I need to review / understand / follow Fed / State / Local / Natural laws on making honey available to “the public”, but since I’ve started getting inquiries about getting some TBC Campbell Honey, I thought I would outline the basics as I see ’em:

I don’t really want to be in the honey-selling business but I DO want to get rid of the honey our gals produce, so I’ve decided to make it available via two methods:

Allow people to “sponsor” 1/2 frame of a hive and when harvest time rolls around, they receive 1/2 of the honey from that frame. What’s a frame you ask? Read on and find out…

  • Each “hive” consists of boxes called “supers”. Each hive has two large “brood” supers .

  • Each “super” has 10 wooden frames with a piece of “foundation” in them. The bees use each side of the foundation to build comb for eggs / larvae / pollen / honey storage.

  • Our honey supers are “medium” supers, as opposed to “standard” or large. (the reason for using medium vs large is ease of handling… a full, large supe weighs 90 lbs πŸ™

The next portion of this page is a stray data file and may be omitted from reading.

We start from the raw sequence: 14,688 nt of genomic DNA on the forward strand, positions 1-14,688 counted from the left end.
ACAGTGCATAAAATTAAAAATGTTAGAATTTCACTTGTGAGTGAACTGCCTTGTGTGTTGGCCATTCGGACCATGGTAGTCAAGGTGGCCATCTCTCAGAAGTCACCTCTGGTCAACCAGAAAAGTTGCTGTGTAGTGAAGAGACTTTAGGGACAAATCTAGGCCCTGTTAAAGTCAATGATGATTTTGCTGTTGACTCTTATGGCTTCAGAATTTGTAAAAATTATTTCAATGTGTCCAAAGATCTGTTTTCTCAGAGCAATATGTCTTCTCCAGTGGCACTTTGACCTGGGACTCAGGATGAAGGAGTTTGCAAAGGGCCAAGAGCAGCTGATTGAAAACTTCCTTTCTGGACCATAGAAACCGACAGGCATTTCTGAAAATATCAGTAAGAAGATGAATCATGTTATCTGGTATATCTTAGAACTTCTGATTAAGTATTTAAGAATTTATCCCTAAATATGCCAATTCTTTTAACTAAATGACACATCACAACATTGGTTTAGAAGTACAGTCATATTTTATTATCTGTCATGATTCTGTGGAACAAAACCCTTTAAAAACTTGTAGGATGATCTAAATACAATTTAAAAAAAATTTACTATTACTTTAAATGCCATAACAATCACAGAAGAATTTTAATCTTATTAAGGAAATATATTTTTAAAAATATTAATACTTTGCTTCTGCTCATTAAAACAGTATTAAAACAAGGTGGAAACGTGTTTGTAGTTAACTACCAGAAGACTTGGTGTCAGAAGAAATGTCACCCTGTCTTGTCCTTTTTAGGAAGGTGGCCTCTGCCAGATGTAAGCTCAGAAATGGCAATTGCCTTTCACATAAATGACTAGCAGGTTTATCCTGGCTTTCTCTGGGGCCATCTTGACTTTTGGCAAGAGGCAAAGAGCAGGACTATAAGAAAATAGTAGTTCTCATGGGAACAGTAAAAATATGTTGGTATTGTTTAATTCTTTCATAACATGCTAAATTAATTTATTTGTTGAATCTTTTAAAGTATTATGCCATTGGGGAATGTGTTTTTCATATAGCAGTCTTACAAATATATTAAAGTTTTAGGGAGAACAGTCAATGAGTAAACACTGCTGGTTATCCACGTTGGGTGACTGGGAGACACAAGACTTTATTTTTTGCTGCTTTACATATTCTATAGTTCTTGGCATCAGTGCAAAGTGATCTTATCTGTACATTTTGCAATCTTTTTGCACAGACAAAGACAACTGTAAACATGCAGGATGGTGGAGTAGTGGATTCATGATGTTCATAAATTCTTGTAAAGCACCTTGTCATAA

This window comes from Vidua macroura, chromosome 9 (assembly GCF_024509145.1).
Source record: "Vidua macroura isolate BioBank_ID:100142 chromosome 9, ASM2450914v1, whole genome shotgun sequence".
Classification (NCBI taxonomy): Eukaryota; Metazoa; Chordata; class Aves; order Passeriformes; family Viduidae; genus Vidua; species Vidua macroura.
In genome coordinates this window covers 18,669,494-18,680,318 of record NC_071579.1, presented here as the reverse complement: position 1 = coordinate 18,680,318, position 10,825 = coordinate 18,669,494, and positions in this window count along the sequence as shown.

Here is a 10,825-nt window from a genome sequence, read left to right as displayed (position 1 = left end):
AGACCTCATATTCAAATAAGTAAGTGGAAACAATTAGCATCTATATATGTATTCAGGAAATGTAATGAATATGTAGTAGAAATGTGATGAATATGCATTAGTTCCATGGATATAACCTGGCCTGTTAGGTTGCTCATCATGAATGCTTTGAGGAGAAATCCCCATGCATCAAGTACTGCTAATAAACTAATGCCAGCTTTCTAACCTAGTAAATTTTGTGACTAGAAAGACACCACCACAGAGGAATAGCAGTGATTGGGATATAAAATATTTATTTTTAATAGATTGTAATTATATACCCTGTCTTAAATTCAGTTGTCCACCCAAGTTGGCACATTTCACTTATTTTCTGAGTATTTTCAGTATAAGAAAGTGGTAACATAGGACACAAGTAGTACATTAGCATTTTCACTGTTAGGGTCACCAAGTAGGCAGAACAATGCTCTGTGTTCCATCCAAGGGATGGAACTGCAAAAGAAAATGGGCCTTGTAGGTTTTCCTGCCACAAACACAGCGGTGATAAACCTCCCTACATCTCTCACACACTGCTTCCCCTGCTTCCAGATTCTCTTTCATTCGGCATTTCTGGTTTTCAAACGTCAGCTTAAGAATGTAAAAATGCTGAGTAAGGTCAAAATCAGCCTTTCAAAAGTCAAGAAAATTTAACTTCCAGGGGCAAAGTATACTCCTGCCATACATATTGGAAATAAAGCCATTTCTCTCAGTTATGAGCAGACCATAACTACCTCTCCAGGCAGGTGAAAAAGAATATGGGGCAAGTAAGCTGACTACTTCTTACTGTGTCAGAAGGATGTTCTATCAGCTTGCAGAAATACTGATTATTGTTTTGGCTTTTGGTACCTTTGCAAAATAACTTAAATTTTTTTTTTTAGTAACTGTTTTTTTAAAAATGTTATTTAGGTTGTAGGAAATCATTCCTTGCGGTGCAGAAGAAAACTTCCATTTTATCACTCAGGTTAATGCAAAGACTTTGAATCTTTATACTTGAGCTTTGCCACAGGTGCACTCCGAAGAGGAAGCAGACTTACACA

Our “reserve program” consists of:

  • A donation of $10 to reserve one side of a frame’s honey production. My sense (Because I don’t have great experience with it just yet) is this should produce slightly > than 1qt / lb of campbell honey, though there are no guarantees. (As I understand it, honey is sold by the pound). By comparison, a qt / lb of our honey sold post-harvest will likely be $15+.
  • Participation in harvest day… much like when everyone got together to make Pomegranate Jelly over the years, but stickier and Pooh-Bear delicious.


You’re gonna pay out the kazoo for it – at least $15.99 a qt / lb and likely $18+. Times are hard, bees gotta eat. If you need it shipped, you’re gonna need another kazoo πŸ˜‰

So if you’re interested in reserving / sponsoring a frame / helping with the harvest of this year’s honey (You can choose your hive, Freddie or Ray ;), just shoot me a note and let me know and we can take it from there.

And, just in case you’ve never had any of our honey, well… it’s uh-mazing stuff.

Although in some ways I wish it did, our honey really doesn’t pour like some dreamy, backlit commercial or film you’ve watched. No, our honey is so jam-packed with pollen (great source of protein and – apparently – has helped eliminate my hay fever / seasonal allergies this year) and has such a low water content that it doesn’t pour (at all) unless the jar is heated in hot water first. Great stuff, but not for honey-sissies.

As always, thanks for stopping by, be well and don’t forget to write when you get work… I’m off to research the issues surrounding selling Bright Orange Software’s, TwoBigCats Campell Honey πŸ™‚



One day, Two Beeks(!)

It’s Father’s Day here in America, so Happy Father’s Day to fathers everywhere πŸ™‚